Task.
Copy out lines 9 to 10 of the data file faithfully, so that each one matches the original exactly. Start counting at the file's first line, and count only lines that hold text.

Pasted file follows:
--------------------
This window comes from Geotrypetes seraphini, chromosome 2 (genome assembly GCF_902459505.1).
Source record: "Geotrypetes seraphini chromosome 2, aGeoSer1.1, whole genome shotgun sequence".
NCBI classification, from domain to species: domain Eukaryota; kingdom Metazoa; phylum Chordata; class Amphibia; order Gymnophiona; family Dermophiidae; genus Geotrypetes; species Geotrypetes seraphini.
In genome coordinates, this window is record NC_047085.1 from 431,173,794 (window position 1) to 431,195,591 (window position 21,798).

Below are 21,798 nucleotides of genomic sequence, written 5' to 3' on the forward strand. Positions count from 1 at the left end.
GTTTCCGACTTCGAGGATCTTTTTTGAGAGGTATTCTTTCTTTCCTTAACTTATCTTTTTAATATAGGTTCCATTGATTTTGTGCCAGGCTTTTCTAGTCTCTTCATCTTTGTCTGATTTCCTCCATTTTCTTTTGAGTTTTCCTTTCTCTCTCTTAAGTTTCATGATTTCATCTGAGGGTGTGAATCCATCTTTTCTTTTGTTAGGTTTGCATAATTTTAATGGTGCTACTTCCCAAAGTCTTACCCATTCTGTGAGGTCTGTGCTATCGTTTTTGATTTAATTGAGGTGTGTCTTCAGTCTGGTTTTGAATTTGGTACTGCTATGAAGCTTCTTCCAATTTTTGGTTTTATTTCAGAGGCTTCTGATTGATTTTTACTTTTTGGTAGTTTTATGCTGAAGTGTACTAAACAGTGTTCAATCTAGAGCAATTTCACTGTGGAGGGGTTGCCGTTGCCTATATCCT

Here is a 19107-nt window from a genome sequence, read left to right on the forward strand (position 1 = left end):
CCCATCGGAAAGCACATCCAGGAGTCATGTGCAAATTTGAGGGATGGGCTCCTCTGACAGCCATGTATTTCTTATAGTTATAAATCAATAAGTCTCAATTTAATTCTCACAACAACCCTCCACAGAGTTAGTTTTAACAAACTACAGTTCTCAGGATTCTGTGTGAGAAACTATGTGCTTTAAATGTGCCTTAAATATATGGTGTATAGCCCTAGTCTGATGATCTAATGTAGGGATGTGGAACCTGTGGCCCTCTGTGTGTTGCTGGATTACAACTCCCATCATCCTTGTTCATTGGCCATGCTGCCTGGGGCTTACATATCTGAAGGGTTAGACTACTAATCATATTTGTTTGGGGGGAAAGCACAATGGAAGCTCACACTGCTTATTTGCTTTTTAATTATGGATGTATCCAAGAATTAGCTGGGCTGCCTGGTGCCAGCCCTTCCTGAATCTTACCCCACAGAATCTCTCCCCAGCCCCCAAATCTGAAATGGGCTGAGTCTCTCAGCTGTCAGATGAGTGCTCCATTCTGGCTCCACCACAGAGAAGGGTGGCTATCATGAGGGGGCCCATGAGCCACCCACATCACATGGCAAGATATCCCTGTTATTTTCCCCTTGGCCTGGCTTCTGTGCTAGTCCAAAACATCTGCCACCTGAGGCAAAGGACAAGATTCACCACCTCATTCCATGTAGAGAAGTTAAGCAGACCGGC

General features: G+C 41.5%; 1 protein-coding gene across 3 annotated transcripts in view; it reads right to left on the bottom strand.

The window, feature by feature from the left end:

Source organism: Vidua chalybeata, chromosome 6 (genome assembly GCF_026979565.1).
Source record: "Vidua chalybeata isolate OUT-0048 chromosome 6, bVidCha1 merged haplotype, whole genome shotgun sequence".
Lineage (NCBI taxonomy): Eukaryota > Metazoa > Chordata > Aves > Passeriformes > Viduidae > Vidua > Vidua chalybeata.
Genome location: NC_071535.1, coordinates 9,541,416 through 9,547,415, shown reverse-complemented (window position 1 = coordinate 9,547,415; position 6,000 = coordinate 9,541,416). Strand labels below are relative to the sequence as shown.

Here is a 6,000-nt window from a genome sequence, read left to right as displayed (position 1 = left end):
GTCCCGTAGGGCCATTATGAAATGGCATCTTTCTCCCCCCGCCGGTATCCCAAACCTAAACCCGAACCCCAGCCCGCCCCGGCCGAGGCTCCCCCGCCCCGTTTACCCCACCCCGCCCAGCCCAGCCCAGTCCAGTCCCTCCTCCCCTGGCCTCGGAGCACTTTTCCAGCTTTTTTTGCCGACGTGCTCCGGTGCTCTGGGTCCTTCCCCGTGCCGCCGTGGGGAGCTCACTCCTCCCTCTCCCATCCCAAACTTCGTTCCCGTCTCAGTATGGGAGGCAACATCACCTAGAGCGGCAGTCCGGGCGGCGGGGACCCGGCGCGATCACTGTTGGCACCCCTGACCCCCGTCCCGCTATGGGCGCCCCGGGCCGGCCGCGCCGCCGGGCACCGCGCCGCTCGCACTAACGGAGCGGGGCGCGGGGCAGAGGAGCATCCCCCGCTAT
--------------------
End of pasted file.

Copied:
General features: G+C 41.5%; 1 protein-coding gene across 3 annotated transcripts in view; it reads right to left on the bottom strand.

The window, feature by feature from the left end: